Alexander Lynskey is the lone Aussie left in the 2018 WSOP Main Event. Lynskey boasted close to $1.8 million in career tournament earnings coming into this year’s Main Event, including a career-best $426,663 score booked finishing runner-up in the 2017 WSOP Marathon event last summer. He’s also twice made the final table of the Aussie Millions Main Event.
The rest of the top ten
Yueqi Zhu is a Chinese-American poker player who had an amazing 71 career WSOP cashes before winning his first WSOP bracelet in the Mixed $1,500 Pot-Limit Omaha Hi-Lo 8 or Better; Omaha Hi-Lo 8 or Better; Big O event this year. Zhu’s 2018 WSOP Main Event run will mark his 77th WSOP cash.
Kao Saechao is a Portland, Oregon player who also ran relatively deep in the 2016 WSOP Main Event, finishing 353rd for $28,356. Saechao does have almost $600,000 in career live tournament earnings. However, he booked his largest career score just before the 2018 WSOP Main Event, finishing runner-up for $78,440 in the 2018 Goliath Phamous Poker Series $600 Ultimate GOLIATH Stack event at Planet Hollywood in Las Vegas on June 11.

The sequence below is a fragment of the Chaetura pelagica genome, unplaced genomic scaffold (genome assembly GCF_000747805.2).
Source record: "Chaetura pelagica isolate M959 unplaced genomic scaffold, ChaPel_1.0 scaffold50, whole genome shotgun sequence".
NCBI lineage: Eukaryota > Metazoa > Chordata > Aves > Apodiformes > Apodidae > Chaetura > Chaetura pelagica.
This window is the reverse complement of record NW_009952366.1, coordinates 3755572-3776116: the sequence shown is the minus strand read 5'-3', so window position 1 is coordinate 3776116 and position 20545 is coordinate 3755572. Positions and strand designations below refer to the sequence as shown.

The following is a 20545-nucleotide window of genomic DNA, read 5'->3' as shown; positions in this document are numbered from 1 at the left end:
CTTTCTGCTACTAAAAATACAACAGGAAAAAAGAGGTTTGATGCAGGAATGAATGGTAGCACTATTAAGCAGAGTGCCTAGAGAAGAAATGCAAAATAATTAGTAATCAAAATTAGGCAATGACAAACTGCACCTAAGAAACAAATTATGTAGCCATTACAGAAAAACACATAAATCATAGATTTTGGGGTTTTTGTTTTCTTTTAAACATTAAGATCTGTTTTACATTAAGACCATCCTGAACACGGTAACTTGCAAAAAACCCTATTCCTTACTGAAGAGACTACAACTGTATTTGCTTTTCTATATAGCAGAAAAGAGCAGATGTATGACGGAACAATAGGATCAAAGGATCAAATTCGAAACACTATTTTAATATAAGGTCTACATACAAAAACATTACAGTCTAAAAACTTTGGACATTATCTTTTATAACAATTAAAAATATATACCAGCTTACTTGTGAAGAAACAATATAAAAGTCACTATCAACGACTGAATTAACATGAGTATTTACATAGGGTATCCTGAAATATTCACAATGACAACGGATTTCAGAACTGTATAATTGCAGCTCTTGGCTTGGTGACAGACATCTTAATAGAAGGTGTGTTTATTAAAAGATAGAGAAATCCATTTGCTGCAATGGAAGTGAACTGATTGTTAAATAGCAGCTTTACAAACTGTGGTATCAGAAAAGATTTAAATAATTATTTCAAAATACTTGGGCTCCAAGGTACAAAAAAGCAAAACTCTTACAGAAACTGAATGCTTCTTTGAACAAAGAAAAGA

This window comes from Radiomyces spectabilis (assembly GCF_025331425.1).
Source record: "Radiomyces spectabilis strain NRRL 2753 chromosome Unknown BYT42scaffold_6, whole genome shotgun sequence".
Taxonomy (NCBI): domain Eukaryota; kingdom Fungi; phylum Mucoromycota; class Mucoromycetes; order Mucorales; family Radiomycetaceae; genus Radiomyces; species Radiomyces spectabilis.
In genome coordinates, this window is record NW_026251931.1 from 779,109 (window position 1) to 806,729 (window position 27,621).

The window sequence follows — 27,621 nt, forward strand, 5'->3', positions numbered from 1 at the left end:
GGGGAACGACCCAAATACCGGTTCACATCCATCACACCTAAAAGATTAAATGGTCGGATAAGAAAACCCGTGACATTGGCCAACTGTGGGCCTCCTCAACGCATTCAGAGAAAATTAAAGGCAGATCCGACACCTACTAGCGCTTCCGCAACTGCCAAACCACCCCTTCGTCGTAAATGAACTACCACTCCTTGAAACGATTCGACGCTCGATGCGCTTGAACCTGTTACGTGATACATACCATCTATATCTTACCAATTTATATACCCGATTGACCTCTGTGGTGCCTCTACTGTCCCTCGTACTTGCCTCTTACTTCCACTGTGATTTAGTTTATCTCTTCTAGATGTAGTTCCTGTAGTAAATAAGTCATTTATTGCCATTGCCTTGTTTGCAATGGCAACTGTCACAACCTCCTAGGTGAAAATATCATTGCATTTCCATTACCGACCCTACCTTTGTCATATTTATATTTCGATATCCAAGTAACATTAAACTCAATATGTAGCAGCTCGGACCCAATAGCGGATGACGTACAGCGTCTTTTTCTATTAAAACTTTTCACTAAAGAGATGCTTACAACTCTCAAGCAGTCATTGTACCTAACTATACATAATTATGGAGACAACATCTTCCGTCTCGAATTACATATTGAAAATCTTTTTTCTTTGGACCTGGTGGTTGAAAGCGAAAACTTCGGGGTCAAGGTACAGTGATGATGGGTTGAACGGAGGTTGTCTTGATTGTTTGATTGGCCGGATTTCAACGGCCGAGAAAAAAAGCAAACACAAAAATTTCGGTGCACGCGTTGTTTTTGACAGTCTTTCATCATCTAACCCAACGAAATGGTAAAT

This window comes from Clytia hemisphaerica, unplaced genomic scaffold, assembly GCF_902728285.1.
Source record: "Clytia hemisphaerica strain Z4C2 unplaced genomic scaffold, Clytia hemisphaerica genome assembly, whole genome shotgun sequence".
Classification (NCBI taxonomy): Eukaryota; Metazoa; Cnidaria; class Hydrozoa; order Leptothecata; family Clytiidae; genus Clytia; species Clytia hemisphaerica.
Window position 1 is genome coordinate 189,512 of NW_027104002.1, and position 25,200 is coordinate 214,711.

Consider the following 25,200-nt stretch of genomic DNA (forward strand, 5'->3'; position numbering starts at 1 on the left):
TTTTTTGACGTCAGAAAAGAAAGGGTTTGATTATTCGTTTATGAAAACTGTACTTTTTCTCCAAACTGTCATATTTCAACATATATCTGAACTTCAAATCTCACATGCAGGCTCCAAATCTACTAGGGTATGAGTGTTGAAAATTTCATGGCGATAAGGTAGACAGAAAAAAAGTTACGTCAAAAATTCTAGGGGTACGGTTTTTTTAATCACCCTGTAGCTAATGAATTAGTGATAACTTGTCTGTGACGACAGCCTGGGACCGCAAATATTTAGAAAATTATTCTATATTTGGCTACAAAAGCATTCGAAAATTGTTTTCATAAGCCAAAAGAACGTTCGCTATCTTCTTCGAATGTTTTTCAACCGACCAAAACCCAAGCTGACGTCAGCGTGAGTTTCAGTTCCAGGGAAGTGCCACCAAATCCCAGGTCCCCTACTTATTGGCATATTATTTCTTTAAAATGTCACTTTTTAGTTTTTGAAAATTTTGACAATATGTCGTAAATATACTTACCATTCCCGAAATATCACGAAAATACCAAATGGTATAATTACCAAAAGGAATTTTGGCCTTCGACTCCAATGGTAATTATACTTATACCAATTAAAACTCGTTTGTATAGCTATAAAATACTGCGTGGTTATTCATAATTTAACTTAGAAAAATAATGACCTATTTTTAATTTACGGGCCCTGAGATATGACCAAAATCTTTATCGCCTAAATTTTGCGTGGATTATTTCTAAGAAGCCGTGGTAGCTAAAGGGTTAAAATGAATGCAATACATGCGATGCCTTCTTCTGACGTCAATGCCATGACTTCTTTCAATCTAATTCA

Martijn Gerrits is the final Dutch player in the Main Event after 30 players from the Netherlands entered. Gerrits marked a career-best $73,179 score finishing third in the $10,000 WSOP Heads Up Championship event earlier this summer.
Nicolas Manion from Muskegon, Michigan mostly played mid-stakes poker tournaments like Mid-States Poker Tour events prior to this year’s WSOP Main Event. Manion also has a couple of small Chicago-area cashes on his poker resume.
Eric Froehlich is more than just a professional poker player from Philadelphia, Pennsylvania with two WSOP bracelet wins. Froehlich is a professional Magic: The Gathering player and member of the Magic: The Gathering Hall of Fame.
The tech guy and a serial final table bubble boy
Paulo Goncalves is the last Brazilian player standing from whopping 97 that entered the 2018 WSOP Main Event. Goncalves has a pair of cashes on his poker resume, both from the Brazilian Series of Poker, including a win back in 2016 that paid about as much as it costs to get in the WSOP Main Event.
Tony Miles is another Jacksonville, Florida player. It appears he won his buy in for the 2018 WSOP Main Event finishing 10th in the 2018 Grand Poker Series $570 No Limit Hold’em event for $10,724 at the Golden Nugget Hotel & Casino in Downtown Las Vegas on June 28.